Unit VIII: E-Customer Relation Management, E-Supply Chain, E-Strategy and Knowledge Management - E-Business - BCA Notes (Pokhara University)

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Tuesday, March 26, 2019

Unit VIII: E-Customer Relation Management, E-Supply Chain, E-Strategy and Knowledge Management - E-Business

E-CRM (Electronic Customer Relation Management):

Introduction to E-CRM:

CRM is defined as the aligning of business strategy with the corporate culture of the organization, along with customer information and supporting information technology of the customer interactions that promote a mutually beneficial relationship between the customer and the enterprise.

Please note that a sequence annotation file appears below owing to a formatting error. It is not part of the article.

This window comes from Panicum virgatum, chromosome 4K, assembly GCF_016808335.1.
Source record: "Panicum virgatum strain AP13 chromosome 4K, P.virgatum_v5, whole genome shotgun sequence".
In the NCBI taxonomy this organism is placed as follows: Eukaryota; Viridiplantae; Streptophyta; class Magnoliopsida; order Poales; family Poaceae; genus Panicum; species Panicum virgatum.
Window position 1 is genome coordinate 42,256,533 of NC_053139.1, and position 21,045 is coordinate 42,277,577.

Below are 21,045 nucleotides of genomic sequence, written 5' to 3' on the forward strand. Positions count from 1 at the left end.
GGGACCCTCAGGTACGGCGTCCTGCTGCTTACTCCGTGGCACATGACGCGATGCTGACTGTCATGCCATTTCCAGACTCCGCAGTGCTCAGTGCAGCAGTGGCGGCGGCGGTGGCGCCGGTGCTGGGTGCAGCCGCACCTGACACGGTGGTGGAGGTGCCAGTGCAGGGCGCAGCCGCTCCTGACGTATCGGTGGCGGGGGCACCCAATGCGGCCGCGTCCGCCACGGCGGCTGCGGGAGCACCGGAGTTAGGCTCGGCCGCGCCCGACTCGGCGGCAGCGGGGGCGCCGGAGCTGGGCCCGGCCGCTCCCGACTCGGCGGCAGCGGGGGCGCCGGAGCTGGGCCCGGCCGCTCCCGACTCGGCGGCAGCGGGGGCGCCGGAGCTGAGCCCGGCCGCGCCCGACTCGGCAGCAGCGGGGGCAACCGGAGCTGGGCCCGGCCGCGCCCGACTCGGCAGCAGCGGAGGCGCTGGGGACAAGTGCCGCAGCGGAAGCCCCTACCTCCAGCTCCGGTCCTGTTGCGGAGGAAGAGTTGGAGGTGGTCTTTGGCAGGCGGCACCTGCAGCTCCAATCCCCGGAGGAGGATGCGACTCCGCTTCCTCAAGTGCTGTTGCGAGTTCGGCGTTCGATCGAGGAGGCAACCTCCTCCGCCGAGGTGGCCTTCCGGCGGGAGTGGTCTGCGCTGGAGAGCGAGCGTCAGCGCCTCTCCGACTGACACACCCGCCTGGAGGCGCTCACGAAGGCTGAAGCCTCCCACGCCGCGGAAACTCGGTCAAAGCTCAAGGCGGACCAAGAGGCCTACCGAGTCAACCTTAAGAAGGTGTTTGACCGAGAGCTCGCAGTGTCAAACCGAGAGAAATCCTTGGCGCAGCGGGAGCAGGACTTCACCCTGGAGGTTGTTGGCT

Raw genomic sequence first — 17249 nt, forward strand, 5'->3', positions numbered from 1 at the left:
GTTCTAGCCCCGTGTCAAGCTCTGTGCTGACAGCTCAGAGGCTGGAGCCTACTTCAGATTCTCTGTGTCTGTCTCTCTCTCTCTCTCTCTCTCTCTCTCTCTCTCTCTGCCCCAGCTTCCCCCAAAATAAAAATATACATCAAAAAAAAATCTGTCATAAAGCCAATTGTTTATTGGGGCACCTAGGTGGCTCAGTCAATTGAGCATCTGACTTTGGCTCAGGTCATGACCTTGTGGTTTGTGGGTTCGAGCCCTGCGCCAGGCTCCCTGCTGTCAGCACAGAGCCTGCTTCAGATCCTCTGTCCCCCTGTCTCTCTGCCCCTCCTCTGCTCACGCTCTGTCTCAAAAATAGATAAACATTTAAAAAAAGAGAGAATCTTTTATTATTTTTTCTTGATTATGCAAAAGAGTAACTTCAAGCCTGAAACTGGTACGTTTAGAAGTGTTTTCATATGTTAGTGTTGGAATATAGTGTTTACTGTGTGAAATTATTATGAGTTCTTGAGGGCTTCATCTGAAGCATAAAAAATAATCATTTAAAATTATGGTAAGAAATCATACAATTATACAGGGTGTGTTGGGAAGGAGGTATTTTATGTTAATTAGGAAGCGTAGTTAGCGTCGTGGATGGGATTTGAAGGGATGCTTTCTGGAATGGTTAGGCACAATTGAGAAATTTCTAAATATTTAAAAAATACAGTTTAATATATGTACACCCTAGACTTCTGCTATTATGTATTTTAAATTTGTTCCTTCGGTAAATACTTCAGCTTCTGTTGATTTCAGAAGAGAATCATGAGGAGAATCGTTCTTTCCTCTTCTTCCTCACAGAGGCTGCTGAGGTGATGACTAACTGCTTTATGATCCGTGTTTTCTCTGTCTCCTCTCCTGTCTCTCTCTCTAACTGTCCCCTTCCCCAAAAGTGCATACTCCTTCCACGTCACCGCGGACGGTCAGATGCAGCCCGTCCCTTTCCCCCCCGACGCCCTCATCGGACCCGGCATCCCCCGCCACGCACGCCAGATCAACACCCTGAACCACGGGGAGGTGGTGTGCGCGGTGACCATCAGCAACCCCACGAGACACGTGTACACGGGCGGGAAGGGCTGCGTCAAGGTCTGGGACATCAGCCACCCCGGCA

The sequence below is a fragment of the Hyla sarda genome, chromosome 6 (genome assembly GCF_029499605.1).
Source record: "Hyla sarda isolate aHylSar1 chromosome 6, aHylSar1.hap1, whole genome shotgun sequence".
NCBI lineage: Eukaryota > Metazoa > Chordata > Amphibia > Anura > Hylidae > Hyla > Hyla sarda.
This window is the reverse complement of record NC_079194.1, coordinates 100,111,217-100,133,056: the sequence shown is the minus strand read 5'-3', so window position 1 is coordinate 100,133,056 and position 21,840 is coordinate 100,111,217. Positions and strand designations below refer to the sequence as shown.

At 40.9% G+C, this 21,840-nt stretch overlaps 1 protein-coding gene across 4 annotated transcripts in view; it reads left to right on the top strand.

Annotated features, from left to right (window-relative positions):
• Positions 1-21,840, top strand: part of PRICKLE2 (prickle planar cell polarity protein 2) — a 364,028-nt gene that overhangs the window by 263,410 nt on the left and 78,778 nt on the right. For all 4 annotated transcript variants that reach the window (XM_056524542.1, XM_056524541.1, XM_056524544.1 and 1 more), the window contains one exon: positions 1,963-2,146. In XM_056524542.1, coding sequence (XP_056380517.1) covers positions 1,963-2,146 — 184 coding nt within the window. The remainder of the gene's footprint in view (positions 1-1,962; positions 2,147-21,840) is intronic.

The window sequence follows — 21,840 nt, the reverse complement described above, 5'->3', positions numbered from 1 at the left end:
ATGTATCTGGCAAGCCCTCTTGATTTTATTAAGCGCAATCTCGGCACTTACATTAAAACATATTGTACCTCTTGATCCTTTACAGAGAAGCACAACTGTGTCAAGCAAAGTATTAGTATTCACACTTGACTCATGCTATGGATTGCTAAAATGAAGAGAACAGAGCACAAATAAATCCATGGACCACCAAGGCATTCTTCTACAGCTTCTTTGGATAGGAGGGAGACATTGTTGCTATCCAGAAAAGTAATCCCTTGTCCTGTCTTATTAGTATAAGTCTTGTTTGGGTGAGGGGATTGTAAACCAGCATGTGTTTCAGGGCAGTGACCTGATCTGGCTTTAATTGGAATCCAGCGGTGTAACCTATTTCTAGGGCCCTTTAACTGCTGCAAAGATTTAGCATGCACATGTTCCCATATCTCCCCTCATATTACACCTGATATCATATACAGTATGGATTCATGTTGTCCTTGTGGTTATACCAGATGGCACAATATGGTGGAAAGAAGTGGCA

e-Customer Relation Management, e-Supply chain,  e-Strategy and knowledge Management, e-CRM, Introduction to CRM, The key objectives of a CRM, E-CRM Solutions, Customer Information Environment,  Customer Value Orientation, Customer Loyalty, E-CRM toolkit, Content, Storefront and Merchandising Services, E-mail Management, Customer Management, E-Marketing, Assisted Selling, Typical Business touch-points, Media, Physical, Personal, Mail, Phone, Fax, E-mail, Web, Managing Customer value orientation and life cycle, The Tree phases of CRM, Acquisition, Enhancement, Retention,  Customer life Cycle, e-SCM, Introduction to e-SCM,  The Product Flow,  The Information Flow, The Financial Flow, Supply Chain, The New Way, Objectives of Supply Chain management, SCM-The Strategic Advantage, Major Strategic Advantages of E-SCM, Rapid Deployment and Scalability,  Real-time Processing, Return on Investment,  Benefits of E-SCM, e-Supply chain Components, Advanced Scheduling and Manufacturing Planning Program, Demand Forecasting Program, Transportation Logistics Program,  Distribution Planning Program,  Order Commitment, e-Supply Chain Architecture, e-Strategy and Knowledge Management, Explicit Knowledge, Tacit Knowledge,  Introduction to Knowledge: Knowledge management and e-SKM, Importance of knowledge management, Knowledge as a key Business Asset, Change in the Global Business Economy, Change in Technology Business Application, Information and Strategy, Information Strategy Framework, Seven Dimensions of e-commerce strategy, The McKinsey 7S framework, Information Systems Strategy,  Information Technology Strategy,  Information Management Strategy,  Information Resource Strategy,  Organizational Strategy,  Organization Structure,  Leadership, Infrastructure, Learning,  Organizational Positioning,  Technology, Brand, Service, Market,  Strategy, Structure, Systems, Enterprise Resource Planning, ERP, Data Warehouses, Knowledge Management, Staff, Style, Skills, Shared Values,